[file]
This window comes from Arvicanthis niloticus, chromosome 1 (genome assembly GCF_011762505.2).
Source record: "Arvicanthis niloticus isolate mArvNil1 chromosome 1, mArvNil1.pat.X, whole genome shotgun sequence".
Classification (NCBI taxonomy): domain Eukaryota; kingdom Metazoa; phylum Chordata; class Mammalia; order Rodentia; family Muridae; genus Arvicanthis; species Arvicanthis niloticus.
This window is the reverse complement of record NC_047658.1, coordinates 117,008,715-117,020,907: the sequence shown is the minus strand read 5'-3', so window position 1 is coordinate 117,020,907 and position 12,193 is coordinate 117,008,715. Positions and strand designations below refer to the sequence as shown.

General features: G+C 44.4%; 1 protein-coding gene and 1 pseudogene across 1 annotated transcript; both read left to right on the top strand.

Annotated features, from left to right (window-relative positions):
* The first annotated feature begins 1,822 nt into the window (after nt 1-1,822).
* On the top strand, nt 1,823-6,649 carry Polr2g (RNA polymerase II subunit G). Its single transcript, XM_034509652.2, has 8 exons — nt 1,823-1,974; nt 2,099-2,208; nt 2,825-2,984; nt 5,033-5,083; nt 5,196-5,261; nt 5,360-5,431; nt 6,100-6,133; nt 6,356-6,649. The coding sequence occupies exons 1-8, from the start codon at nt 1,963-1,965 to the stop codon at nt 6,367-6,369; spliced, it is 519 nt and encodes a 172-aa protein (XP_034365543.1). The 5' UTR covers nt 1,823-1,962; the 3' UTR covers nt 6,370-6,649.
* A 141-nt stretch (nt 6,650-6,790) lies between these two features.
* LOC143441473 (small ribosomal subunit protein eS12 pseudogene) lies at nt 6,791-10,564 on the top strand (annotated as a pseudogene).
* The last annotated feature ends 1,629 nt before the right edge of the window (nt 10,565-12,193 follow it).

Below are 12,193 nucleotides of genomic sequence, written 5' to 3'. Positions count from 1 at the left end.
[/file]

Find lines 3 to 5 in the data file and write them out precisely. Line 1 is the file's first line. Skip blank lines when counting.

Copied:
Classification (NCBI taxonomy): domain Eukaryota; kingdom Metazoa; phylum Chordata; class Mammalia; order Rodentia; family Muridae; genus Arvicanthis; species Arvicanthis niloticus.
This window is the reverse complement of record NC_047658.1, coordinates 117,008,715-117,020,907: the sequence shown is the minus strand read 5'-3', so window position 1 is coordinate 117,020,907 and position 12,193 is coordinate 117,008,715. Positions and strand designations below refer to the sequence as shown.

General features: G+C 44.4%; 1 protein-coding gene and 1 pseudogene across 1 annotated transcript; both read left to right on the top strand.